Once upon a time, there was a kingdom and within that kingdom lived the Royal Wizard, who was considered the wisest and cleverest man in all the land. All the people loved the Wizard and and the King sent invitations to the Wizard for many parties held in the Wizard’s honor, all of which the Wizard declined.
“Take no offense, dear King,” the Wizard would reply. “But I really cannot step away from my laboratory even for a moment. You see, I am hard at work on a magical potion that will allow all the people in the kingdom and beyond to live and love happily ever after.”
The King took no offense for he knew that this Wizard was not only wise and clever, but good and dedicated as well. If the Wizard said his work was too important to attend a party, then it was too important. There would always be another party on another day.
And so the Wizard continued his work. Day in and day out he labored, taking off only enough time to eat and sleep.
Then one day, all of the Wizard’s hard work finally paid off. The potion sat in a glass bottle on the laboratory table and the formula for making more of it was safely stored inside the Wizard’s wise and clever head.
“This will please the King,” the Wizard said. “As it will please his subjects and people everywhere. I shall take it to him, but tonight I must rest for it is late and I am very tired.”
The next morning, the Wizard grabbed the magical potion and embarked on daylong journey between his laboratory and the King’s palace.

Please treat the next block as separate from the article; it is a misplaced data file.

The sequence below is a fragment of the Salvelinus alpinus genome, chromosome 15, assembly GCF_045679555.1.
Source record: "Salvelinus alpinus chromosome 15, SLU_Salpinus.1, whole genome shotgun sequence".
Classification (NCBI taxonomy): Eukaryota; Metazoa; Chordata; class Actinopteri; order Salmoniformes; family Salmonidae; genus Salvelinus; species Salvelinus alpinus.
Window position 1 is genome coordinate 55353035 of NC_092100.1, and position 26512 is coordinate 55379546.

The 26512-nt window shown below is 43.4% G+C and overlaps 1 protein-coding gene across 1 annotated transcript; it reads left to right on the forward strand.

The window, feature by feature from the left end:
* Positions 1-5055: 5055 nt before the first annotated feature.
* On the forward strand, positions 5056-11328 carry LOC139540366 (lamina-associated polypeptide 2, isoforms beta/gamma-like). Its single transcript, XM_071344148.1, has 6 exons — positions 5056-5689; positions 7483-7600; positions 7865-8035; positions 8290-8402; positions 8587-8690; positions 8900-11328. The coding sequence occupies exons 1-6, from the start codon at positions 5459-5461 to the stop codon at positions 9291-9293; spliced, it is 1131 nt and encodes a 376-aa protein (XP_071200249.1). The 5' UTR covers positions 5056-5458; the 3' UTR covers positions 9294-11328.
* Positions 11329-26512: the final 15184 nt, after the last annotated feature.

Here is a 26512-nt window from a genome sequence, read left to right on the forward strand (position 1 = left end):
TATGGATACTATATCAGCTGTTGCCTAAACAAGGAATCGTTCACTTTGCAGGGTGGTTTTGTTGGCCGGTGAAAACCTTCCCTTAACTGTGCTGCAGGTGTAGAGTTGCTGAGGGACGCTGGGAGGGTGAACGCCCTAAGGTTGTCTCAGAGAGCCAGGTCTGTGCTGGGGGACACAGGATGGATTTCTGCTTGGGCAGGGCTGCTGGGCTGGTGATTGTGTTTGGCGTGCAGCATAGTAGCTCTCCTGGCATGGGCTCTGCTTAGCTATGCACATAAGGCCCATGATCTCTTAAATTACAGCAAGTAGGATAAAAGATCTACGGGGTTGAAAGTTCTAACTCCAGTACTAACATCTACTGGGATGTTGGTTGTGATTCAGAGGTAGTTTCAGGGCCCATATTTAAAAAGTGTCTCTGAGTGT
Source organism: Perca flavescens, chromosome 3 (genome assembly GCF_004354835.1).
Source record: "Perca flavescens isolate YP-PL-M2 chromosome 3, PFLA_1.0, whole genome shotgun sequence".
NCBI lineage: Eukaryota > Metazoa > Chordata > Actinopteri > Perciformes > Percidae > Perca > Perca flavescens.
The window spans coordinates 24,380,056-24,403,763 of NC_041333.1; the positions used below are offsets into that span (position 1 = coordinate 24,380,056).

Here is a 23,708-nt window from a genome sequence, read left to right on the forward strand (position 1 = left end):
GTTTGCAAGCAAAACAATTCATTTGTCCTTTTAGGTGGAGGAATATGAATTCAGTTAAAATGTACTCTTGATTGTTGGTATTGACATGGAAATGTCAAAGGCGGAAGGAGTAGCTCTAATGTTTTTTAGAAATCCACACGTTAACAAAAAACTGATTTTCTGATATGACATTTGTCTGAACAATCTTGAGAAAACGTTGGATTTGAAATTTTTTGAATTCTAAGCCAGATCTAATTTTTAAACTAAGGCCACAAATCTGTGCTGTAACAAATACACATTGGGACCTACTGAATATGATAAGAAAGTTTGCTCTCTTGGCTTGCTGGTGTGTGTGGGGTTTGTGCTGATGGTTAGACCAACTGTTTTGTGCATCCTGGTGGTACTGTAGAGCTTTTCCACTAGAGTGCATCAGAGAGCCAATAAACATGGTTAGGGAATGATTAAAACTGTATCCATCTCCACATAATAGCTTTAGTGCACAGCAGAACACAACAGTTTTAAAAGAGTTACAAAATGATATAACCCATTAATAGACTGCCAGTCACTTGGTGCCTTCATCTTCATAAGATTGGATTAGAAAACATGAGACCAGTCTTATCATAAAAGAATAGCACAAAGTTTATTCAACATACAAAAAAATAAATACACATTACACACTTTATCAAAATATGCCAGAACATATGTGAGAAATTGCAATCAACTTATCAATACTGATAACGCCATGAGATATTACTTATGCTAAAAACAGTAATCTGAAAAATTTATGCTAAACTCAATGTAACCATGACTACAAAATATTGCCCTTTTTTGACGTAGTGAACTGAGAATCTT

It was a beautiful day outside. The sun was out and it was neither too warm nor too cold. Birds sang in the trees. The Wizard’s heart sang as well.
“How glorious it is to be outside again,” the Wizard said. “Now that my work is done on this potion, I hope to be able to enjoy countless days as wonderful as this one.”
About halfway to the palace, the Wizard encountered a large, shabby peasant named Drooly standing in the middle of the road. Poor Drooly, the Wizard thought, his mother spent all the months she was in the family way drinking at the village tavern. Perhaps his next potion should be one to drain the water between the poor brute’s ears.
“I got a riddle,” Drooly said.
“And I would love to hear it, but right now I must deliver this magic potion to the King. Perhaps we shall meet upon my return,” the Wizard said.
Drooly did not step aside.
“What did the pillow say to the sleepy head?” he said.
“I’m sorry, but I really have no time for this.”
“Get off my case,” Drooly said and waited for the Wizard to laugh at the punchline. When no laugh was forthcoming, Drooly punched the Wizard hard enough in the face to send him flying off his feet. Drooly then reached into a burlap sack and pulled out a meat tenderizer, which he then wielded like a club.
The Wizard lay on his back. The bottle carrying the potion had shattered and its contents began to evaporate. The Wizard stared up at Drooly and saw the bits of meat, blood, and hair stuck to the business end of the meat tenderizer. The last thought to pass through the Wizard’s mind was the realization that Drooly had told this joke before.
And that, dear reader, is why there is no cure for AIDS.